7 in 10 autistic pupils believe that school would be better if more teachers understood autism. Pupils with Special Educational Needs are also 4.5 times more likely to be permanently excluded compared to those without additional needs. With school budgets being stretched across the country it is more important than ever to take an analytical approach to behaviour.
Utilising key elements of Behaviour Analysis can help promote an inclusive learning environment and reduce school placement breakdown. A simple ABC approach can help us to identify the potential cause of a behaviour and effective interventions to reduce the chance of the behaviour reoccurring. Find out how below.
1. Observing the challenging behaviour
The first step is always a functional assessment of behaviours that challenge. This can be anything that prevents a pupil from accessing learning or presents a risk to themselves or others. Including but not limited to – running away, shouting, self-injurious behaviour, aggression towards others.
There are a number of ways to do this, but it always includes:
- direct assessments – observation of the pupil and the behaviours that challenge
- and indirect assessments – analysing data and discussions with caregivers and those who know the child well.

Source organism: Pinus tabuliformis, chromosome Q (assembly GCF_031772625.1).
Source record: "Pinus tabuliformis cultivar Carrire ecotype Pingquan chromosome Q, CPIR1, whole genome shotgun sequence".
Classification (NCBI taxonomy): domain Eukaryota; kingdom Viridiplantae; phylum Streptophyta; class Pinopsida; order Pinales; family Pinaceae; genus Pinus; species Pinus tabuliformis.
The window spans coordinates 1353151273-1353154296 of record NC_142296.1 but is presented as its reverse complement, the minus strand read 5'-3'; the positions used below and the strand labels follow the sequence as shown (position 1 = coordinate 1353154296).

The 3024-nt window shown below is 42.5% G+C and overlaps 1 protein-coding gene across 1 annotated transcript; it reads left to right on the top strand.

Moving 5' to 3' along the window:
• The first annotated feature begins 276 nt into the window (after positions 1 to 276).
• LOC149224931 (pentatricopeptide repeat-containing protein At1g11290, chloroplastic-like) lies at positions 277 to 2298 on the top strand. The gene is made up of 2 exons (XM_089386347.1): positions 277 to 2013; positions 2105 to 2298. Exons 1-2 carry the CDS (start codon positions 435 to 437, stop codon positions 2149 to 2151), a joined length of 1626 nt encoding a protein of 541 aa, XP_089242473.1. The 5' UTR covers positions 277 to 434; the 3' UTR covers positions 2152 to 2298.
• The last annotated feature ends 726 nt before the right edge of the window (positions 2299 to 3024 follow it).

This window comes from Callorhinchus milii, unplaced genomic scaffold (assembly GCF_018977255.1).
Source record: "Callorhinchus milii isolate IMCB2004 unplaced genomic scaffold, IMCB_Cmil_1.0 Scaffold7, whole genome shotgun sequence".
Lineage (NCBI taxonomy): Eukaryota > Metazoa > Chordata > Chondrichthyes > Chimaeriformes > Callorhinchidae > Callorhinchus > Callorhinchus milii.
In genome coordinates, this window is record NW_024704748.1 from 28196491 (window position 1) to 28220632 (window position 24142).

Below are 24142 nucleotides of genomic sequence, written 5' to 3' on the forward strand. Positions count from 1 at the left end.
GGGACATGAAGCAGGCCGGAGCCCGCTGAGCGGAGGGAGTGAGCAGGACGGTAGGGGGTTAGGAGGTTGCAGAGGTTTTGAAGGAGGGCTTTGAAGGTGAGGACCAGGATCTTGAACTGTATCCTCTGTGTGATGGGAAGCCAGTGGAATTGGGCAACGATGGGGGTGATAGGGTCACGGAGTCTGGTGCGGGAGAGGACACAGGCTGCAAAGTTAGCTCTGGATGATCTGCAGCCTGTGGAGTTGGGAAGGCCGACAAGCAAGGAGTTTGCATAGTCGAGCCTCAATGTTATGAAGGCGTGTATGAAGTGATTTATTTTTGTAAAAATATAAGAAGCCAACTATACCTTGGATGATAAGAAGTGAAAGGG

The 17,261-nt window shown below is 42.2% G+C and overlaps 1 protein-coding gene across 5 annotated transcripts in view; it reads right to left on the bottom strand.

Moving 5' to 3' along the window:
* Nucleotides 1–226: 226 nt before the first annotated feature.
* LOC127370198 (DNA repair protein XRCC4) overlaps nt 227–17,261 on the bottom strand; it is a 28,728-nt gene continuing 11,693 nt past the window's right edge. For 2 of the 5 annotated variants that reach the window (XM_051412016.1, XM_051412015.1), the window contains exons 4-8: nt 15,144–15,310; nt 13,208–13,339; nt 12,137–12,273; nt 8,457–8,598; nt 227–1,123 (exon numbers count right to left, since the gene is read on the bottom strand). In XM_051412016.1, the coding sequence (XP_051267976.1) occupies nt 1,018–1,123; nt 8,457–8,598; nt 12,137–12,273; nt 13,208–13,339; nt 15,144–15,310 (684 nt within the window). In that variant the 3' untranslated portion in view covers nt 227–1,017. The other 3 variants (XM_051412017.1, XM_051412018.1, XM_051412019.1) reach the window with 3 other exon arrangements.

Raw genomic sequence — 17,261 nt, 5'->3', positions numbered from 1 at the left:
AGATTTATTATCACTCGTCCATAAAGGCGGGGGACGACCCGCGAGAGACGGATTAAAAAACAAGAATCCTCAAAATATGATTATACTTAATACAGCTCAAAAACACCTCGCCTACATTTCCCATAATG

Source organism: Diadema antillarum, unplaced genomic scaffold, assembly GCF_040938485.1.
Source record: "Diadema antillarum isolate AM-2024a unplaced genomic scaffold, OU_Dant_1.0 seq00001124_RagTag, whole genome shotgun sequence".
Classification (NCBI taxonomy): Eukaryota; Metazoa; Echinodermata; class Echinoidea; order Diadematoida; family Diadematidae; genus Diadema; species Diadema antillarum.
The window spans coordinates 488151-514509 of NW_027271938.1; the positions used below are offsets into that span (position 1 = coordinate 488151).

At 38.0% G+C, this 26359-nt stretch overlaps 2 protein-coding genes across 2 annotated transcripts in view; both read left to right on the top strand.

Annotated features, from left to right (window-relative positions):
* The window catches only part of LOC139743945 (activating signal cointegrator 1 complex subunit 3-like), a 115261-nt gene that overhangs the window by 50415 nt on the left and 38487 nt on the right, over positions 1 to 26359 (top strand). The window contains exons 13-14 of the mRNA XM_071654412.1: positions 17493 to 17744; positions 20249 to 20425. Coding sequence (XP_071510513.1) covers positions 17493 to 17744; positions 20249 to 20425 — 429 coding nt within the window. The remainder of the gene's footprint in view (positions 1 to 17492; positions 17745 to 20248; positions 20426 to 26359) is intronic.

Data can take many forms, and in these initial stages, the most common data recorded is ABC data. ‘ABC’ stands for Antecedent, Behaviour, Consequence. It is important to record what is happening:
A) immediately before the behaviour – Was the pupil asked to do something? Did they hear a loud noise?
B) the behaviour itself – Did the pupil run away from their parent? Did they throw the iPad on the floor? Did they rip up the worksheet?
C) what happened immediately after the behaviour – Did the pupil get to eat the biscuits? Did the teacher send them out of the class?
The ABA datasheet may be open with space to write what happened, or it may simply have tick boxes with pre-determined categories for each of the A, B and C. It is vital that the data recorded is as objective as possible. Only record what you saw. Don’t make assumptions about the thoughts of the individual, their intentions, or what had happened earlier in the day.
2. Analyse the data to find the cause of the challenging behaviour
Once the ABC data has been recorded for a few days/weeks, the behaviour analyst will analyse the data and attempt to determine the cause or “function” of the behaviour. It is vital to first rule out any potential medical causes or internal factors. Once you rule out medical causes, look for patterns in the antecedents (or triggers). For example, is there always challenging behaviour following the presentation of maths worksheets? Or when the individual enters the lunch hall?
Patterns of the consequences can also help to identify the function of behaviour. For example, if the teacher always removes a request when behaviours that challenge occur that can be an indicator to why the behaviour is happening.